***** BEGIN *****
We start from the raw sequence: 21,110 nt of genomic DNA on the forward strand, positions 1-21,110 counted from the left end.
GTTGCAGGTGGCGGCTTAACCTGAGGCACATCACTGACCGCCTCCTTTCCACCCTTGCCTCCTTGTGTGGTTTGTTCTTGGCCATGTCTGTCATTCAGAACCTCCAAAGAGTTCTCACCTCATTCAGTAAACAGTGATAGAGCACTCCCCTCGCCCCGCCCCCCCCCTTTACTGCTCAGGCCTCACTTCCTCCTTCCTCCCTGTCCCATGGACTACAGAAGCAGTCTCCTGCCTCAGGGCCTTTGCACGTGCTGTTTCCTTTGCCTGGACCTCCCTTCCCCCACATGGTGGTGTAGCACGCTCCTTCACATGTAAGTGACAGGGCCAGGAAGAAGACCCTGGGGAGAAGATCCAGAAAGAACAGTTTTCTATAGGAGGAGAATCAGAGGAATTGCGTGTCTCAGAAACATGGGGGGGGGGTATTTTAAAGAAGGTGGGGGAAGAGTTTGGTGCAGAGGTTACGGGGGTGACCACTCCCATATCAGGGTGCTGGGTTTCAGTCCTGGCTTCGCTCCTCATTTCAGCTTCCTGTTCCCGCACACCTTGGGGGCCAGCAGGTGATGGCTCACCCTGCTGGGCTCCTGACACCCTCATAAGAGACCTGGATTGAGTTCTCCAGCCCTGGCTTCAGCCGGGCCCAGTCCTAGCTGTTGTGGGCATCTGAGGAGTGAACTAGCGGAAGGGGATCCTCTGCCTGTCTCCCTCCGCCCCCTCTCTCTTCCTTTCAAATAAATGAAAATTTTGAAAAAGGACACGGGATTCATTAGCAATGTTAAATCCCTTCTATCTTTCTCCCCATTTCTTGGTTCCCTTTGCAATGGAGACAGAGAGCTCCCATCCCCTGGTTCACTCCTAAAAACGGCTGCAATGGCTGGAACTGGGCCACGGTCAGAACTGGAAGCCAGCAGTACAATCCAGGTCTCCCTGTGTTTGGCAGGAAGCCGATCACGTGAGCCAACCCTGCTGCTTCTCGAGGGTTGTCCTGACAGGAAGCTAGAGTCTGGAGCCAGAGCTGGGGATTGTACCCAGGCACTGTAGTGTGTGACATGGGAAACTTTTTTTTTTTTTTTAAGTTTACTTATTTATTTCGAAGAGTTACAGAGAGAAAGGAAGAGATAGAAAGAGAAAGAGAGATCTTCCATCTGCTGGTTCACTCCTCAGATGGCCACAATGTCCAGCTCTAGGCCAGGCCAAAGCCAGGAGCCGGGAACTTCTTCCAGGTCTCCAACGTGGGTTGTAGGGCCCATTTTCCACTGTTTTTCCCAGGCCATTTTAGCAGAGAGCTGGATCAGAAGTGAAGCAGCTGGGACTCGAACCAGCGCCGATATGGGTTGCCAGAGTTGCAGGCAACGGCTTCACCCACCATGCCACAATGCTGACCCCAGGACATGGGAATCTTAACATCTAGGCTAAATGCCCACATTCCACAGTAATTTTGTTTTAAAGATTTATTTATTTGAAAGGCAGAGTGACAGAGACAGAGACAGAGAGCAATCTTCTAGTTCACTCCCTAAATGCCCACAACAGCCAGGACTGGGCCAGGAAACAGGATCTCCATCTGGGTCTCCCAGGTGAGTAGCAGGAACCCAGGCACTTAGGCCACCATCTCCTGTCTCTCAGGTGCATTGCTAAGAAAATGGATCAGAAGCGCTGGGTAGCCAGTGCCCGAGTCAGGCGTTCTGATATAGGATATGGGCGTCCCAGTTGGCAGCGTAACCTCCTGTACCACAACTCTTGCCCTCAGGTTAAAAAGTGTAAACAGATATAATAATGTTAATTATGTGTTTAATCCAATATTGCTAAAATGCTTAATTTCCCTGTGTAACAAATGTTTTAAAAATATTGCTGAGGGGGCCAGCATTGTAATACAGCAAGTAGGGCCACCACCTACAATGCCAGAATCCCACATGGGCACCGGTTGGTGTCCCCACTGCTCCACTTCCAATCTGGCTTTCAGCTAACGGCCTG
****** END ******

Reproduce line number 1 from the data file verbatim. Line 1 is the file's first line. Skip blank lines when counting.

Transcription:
We start from the raw sequence: 21,110 nt of genomic DNA on the forward strand, positions 1-21,110 counted from the left end.